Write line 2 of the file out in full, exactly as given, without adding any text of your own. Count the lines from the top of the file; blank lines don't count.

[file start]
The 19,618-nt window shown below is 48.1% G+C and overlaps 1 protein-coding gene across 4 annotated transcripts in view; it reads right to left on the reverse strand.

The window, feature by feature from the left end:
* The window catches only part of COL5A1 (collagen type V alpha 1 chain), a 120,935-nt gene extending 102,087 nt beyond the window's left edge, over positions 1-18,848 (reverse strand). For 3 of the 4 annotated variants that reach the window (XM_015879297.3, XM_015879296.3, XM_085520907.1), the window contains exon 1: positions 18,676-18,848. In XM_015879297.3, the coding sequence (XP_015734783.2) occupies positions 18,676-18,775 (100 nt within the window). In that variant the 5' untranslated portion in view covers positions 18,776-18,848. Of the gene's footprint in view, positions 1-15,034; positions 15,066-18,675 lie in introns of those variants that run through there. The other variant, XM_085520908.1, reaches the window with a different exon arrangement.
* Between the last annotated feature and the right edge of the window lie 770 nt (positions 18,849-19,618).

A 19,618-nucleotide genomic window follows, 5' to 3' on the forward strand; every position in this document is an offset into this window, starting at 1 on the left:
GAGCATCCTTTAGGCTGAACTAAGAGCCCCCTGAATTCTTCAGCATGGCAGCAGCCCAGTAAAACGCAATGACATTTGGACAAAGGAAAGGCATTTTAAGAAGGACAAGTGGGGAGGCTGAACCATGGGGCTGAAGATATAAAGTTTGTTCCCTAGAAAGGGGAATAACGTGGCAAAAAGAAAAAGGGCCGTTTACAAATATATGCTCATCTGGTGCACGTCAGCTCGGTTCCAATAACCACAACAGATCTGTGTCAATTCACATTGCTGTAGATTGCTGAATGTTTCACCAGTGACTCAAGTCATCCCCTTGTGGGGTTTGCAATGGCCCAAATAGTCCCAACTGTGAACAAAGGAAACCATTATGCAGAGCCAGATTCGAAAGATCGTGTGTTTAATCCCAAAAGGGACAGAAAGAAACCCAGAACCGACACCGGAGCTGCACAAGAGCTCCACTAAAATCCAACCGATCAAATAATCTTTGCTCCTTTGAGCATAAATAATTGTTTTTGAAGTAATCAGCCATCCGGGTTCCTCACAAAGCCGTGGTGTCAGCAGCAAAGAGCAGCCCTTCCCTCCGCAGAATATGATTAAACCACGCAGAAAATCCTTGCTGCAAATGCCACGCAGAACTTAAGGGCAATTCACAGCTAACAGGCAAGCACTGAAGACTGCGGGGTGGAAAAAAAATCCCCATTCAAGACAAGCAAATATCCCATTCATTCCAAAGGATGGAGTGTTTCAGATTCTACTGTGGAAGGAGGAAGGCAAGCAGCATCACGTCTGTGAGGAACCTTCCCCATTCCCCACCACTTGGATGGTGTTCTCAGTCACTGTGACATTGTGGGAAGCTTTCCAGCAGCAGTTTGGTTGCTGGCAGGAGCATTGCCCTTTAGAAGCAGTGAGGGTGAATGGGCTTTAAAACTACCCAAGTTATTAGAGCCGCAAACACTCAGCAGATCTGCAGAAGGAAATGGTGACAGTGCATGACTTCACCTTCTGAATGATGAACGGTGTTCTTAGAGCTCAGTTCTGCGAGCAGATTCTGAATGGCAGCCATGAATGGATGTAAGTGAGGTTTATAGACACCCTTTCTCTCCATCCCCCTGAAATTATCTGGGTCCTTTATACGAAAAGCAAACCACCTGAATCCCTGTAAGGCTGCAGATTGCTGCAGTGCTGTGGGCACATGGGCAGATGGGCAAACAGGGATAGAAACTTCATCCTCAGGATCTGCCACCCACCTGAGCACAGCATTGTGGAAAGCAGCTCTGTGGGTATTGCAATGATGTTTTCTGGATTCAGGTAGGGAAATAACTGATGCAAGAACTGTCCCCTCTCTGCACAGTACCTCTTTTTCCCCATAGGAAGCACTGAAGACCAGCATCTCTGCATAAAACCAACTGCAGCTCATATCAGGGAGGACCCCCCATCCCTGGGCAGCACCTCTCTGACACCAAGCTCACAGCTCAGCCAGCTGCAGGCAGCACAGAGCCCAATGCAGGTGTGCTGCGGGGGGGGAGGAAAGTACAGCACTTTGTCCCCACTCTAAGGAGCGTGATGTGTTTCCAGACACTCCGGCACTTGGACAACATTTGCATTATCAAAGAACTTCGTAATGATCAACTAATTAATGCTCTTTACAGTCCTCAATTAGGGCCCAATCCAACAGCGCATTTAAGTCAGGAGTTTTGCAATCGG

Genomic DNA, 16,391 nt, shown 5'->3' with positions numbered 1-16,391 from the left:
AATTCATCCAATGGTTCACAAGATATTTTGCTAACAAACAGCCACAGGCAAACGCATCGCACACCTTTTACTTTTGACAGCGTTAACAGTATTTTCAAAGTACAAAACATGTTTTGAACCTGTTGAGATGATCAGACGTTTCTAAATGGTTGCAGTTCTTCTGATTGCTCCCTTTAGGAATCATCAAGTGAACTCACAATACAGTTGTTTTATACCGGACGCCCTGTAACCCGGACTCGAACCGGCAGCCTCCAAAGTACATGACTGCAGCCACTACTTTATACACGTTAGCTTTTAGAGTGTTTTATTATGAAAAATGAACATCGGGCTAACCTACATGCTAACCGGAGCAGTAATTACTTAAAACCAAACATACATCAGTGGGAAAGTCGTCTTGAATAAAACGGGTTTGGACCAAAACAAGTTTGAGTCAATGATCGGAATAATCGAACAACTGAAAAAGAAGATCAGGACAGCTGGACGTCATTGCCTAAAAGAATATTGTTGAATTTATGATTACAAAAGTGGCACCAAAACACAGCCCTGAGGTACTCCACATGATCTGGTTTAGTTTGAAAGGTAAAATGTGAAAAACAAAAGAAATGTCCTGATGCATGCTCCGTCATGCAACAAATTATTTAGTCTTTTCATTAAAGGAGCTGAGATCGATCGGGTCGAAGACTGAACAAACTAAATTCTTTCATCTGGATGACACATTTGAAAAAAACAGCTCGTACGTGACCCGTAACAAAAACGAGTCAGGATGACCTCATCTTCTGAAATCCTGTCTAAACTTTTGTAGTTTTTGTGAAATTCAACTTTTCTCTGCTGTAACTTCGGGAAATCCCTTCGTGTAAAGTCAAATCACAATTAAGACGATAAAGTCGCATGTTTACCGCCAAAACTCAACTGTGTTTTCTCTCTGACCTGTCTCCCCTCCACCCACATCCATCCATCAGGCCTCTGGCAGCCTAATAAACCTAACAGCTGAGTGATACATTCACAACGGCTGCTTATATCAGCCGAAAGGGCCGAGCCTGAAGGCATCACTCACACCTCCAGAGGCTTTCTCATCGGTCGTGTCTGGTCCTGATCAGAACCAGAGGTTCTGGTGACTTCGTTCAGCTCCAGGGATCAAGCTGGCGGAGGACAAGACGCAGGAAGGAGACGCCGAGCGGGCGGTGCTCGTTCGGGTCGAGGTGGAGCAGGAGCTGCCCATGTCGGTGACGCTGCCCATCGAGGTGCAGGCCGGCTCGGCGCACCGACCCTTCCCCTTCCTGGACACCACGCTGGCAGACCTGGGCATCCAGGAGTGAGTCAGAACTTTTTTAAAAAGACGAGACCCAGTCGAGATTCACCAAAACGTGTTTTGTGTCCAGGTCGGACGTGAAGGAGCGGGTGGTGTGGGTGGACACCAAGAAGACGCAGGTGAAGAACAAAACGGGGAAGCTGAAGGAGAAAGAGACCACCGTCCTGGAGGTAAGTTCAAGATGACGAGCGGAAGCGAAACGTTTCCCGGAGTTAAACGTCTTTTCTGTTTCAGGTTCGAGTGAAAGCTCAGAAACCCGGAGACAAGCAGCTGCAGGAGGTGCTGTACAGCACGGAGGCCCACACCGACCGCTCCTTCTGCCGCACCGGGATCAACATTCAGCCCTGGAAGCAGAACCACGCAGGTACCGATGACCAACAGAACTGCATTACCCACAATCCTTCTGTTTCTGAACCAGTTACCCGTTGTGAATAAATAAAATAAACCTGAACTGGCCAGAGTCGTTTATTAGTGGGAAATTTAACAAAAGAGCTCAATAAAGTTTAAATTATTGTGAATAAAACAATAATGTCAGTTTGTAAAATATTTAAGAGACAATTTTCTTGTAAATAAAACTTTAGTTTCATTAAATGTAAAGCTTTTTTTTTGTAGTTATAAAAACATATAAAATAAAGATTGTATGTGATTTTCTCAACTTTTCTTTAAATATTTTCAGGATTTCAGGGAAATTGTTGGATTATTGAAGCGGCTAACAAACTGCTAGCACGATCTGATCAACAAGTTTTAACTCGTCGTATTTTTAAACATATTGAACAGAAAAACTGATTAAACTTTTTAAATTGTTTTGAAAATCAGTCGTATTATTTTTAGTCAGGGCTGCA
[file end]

The window, feature by feature from the left end: